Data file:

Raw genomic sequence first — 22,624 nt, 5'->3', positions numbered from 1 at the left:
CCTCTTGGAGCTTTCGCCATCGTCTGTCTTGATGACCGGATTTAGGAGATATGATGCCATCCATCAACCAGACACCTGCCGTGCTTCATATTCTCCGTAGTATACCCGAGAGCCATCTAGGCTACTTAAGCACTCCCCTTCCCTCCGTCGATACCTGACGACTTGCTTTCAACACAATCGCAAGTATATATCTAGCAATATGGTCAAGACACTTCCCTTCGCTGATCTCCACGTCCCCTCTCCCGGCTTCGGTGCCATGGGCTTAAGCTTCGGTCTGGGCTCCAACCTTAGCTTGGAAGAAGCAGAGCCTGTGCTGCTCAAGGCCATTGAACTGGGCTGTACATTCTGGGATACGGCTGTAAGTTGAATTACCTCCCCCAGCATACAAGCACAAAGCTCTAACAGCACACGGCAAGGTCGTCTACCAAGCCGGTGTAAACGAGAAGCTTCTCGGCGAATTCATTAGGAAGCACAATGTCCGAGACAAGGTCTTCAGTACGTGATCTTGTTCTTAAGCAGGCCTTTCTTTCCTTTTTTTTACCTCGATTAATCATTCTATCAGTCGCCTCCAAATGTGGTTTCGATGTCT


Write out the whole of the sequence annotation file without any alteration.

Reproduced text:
Raw genomic sequence first — 22,624 nt, 5'->3', positions numbered from 1 at the left:
CCTCTTGGAGCTTTCGCCATCGTCTGTCTTGATGACCGGATTTAGGAGATATGATGCCATCCATCAACCAGACACCTGCCGTGCTTCATATTCTCCGTAGTATACCCGAGAGCCATCTAGGCTACTTAAGCACTCCCCTTCCCTCCGTCGATACCTGACGACTTGCTTTCAACACAATCGCAAGTATATATCTAGCAATATGGTCAAGACACTTCCCTTCGCTGATCTCCACGTCCCCTCTCCCGGCTTCGGTGCCATGGGCTTAAGCTTCGGTCTGGGCTCCAACCTTAGCTTGGAAGAAGCAGAGCCTGTGCTGCTCAAGGCCATTGAACTGGGCTGTACATTCTGGGATACGGCTGTAAGTTGAATTACCTCCCCCAGCATACAAGCACAAAGCTCTAACAGCACACGGCAAGGTCGTCTACCAAGCCGGTGTAAACGAGAAGCTTCTCGGCGAATTCATTAGGAAGCACAATGTCCGAGACAAGGTCTTCAGTACGTGATCTTGTTCTTAAGCAGGCCTTTCTTTCCTTTTTTTTACCTCGATTAATCATTCTATCAGTCGCCTCCAAATGTGGTTTCGATGTCT